silly question - my Wife and I are about to start the programme, but we're confused. How do you work out a running route?

If you simply set off from point a and follow the podcast instructions, you're going to end up at point b and then walk/run back home! Not too bad on week one, but once the k's stack up it could be. I expected a " you are now halfway through your workout" warning so you could turn around. Is the answer to take your own stopwatch and monitor yourself?

18 Replies

  • Just listen to Laura. She guides you through out the podcast. She keeps telling you how far into your workout you are, so when she tells you are half way through you can turn back and finish near your starting point.

    Good luck on your adventure!

  • thanks for this. We haven't started yet, but were just listening through the podcast on the Mac. Must have skipped the " you are halfway through" bit :-)

  • I don't think there is a "halfway point" in the podcast, she only tells you when you only have 2 runs left...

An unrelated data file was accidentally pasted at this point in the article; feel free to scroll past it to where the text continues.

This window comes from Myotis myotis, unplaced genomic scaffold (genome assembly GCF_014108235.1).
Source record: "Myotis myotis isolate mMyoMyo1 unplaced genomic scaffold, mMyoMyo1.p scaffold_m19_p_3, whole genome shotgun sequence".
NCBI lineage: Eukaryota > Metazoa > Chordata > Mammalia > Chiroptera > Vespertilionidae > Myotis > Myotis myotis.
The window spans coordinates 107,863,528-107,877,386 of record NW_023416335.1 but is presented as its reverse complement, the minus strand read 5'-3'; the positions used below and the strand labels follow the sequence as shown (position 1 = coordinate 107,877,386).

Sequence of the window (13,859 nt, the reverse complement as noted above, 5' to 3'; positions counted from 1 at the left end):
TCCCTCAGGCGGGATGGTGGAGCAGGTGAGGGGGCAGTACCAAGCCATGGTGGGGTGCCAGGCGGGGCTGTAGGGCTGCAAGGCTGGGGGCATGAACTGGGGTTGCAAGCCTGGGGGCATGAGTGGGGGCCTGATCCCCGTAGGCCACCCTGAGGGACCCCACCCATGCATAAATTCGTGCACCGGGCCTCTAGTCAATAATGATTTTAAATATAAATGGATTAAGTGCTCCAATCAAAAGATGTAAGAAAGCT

• My advice is not to listen to the podcast prior to running. For as you move up into the weeks where you run for longer it can be frightening and it plays on your mind. Before you know it you're doubting yourself that you are able to do it. So that in mind just plug it in follow Laura's instruction and off you guy go. You can do it.

  • Take a look at your locality on Google maps or an O.S. map. It will let you measure a variety of routes so you can make a choice. Once you are up to a big stack of k's you will be experienced enough to know when you need to be heading back. Laura does tell you where you are up to within each workout as you do them.

    Good luck to you, trust the programme - it does work!

  • Do you have a local park?

  • I started out running around the local park until it wasn't big enough any more. Then I headed out onto local streets and if I had a bit of an extra walk home at the end I just counted it as useful extra calorie-burning exercise. :-)

  • Welcome to C25k and this forum. Good luck to both of you.